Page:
By Jim Johnson
I’ve lots of pleasant memories of time spent at the lake. Unpleasant memories? Not as many, but enough to make a list. Most of these lake-related experiences were the outcome of questionable or perhaps poor judgment, and I don’t recommend anyone following in the footsteps of my folly.
While a college student, a friend and I went to my family’s lake place and had to wait longer than expected for a third friend to show up for water skiing. I suggested we continue anyway, minus the third person that allows for the legally-required spotter whose job it is to hoist an orange flag whenever the skier is down in the water.
Long Lake (aka Lake Spokane) really is a long and spacious body of water that left plenty of room, especially several decades ago, to ski away from other boaters, I reasoned.
I’d always considered uniformed officers and flashing blue lights the domain of land until that day. Seeing them behind us on the water was a surreal and sobering experience for sure. Skiing without an observer must have been a rare violation back then.
When I went to court a few weeks later hoping for a fine reduction, I had to explain to the puzzled judge what the ticket was all about.
On another occasion, a very experienced fisherman friend invited me to opening day at Amber Lake in eastern Washington’s channeled scablands. I had no cause not to trust him when he explained that with a limit of seven fish, our boat of three anglers could bring in 21 in total. Sounded law-abiding to me.
The third member of our group had a very poor day fishing. When we returned to shore with our 21 fish, we were met by a game warden who’d been watching us with binoculars.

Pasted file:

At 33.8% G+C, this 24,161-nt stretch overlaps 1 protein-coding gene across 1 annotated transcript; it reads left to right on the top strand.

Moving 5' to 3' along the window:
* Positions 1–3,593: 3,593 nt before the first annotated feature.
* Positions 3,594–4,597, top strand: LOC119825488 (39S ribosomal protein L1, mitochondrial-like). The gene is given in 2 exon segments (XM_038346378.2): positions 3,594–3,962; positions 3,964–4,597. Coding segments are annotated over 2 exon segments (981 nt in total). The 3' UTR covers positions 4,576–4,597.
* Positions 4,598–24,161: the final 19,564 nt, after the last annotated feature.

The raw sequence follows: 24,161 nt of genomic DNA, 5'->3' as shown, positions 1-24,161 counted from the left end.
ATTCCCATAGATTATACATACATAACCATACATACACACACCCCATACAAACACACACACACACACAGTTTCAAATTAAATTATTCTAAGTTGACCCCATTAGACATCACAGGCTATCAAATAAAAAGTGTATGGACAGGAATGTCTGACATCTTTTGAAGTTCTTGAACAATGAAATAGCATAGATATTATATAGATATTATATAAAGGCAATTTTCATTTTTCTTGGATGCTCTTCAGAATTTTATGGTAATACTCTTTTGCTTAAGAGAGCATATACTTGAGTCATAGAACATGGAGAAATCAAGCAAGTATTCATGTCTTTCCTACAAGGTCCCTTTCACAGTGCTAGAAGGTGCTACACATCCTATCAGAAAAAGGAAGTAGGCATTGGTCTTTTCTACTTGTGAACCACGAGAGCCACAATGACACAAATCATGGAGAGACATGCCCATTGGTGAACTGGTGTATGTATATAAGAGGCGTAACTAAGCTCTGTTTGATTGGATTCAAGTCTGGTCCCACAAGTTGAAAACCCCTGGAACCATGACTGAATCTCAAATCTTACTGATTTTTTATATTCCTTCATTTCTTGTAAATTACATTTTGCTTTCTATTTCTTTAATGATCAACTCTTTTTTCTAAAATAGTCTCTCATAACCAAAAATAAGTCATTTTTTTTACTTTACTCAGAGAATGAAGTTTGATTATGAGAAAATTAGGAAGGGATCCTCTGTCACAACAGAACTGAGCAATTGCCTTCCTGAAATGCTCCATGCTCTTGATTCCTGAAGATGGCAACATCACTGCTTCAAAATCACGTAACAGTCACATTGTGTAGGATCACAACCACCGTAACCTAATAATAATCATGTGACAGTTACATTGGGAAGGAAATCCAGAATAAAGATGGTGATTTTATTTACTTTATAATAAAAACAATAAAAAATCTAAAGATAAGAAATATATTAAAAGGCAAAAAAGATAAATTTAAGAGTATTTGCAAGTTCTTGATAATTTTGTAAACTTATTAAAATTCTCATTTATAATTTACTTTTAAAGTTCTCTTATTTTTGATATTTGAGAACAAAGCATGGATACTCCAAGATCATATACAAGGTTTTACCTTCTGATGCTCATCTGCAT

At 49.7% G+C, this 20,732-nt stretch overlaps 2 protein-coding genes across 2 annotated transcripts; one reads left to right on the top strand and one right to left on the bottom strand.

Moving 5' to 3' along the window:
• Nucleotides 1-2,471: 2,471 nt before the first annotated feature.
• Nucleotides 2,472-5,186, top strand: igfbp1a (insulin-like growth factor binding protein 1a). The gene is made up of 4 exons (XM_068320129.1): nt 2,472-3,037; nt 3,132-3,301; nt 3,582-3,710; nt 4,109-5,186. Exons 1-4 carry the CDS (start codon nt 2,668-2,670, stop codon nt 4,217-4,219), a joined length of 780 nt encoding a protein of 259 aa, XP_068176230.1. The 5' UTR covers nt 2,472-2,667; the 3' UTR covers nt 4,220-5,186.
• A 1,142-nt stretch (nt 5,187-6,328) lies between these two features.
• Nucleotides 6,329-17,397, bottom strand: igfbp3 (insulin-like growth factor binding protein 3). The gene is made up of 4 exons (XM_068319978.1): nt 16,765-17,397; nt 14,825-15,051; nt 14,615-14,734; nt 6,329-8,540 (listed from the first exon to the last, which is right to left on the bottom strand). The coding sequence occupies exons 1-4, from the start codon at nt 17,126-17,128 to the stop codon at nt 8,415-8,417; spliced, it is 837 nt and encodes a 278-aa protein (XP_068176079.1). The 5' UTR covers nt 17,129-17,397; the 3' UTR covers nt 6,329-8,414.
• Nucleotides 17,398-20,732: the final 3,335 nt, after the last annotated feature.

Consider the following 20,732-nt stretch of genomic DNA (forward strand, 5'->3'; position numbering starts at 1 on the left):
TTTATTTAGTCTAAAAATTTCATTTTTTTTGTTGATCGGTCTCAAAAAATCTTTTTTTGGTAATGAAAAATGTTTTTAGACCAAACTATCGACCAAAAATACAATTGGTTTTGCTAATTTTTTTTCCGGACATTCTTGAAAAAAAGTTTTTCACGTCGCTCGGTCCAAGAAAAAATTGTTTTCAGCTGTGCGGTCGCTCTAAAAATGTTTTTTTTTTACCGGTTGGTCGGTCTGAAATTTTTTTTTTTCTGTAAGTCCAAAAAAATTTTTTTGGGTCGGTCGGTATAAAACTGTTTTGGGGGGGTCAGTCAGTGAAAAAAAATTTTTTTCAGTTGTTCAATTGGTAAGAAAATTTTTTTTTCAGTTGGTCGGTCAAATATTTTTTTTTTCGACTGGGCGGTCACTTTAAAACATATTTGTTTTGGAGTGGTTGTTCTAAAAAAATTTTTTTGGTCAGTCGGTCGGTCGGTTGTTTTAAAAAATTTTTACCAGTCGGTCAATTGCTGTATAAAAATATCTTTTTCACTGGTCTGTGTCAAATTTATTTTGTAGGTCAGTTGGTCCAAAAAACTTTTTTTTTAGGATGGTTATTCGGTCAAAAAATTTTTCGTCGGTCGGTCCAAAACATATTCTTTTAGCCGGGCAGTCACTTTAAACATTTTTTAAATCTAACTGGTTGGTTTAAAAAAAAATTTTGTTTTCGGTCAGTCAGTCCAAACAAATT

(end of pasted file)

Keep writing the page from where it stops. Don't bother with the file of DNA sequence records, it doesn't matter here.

Who had a poor rest of the day was quickly reversed. Being clearly in the wrong yet not an intentional poacher, I didn’t bother going to court and mailed the full fine amount.
Once, while slalom skiing on the lake-like reservoir waters of the Snake River, I fell, rolling across the surface after my ski came off.
By freak chance, my foot struck the rogue ski, breaking my fifth metatarsal. I was in a cast for several weeks. Certainly an item for the unpleasant list, but the potential for much worse occurred one beautiful day at Loon Lake.
Alone on a floating dock, I determined it might be fun to dive under it and swim from one side to the other. Once again my foot played a lead role in a lake-based misadventure when it somehow got caught in some chicken wire on the underside of the dock and I got caught underwater.
Inspecting how best to extricate my foot may have been the most rational reaction, but instead I panicked, kicking and thrashing. A knee-jerk, impulsive response is not how I usually operate, but in this case it was. My foot, thankfully, came loose before my lungs gave out and I swam free.
Is jumping from a boat at full throttle by thrill-seeking high school students poor decision-making? Definitely. Even when we did it years ago.
Lifelong friends Mike and Dave Dixon and I deduced that when jumping from a boat you have full control over how you enter, unlike falling when water skiing. Our reasoning resulted in this activity making both the questionable lake activity and pleasant memories list, depending on the day.
Best/worst technique—the cannonball. Mike once suffered the biggest loss on one of his jumps not from the boat but from the end of the dock—taking flight from the dock with his wallet on him. The murky water made finding it impossible that day.
My father eventually sold the family lake place, and one day he called, asking if I’d stop by the house of the couple who bought it. I lived a few blocks away and walked over. They handed me a worn wallet that had spent 20 years at the lake bottom.
My unpleasant list remained the same, but Mike’s was reduced by one.
James P. Johnson was born, raised, and is a longtime resident of the Inland Northwest. His newest book, “Spokane and Coeur d’Alene Freshwater Shark Attacks,” came out March 2022.
Find more Way Out There column stories in the OTO archives.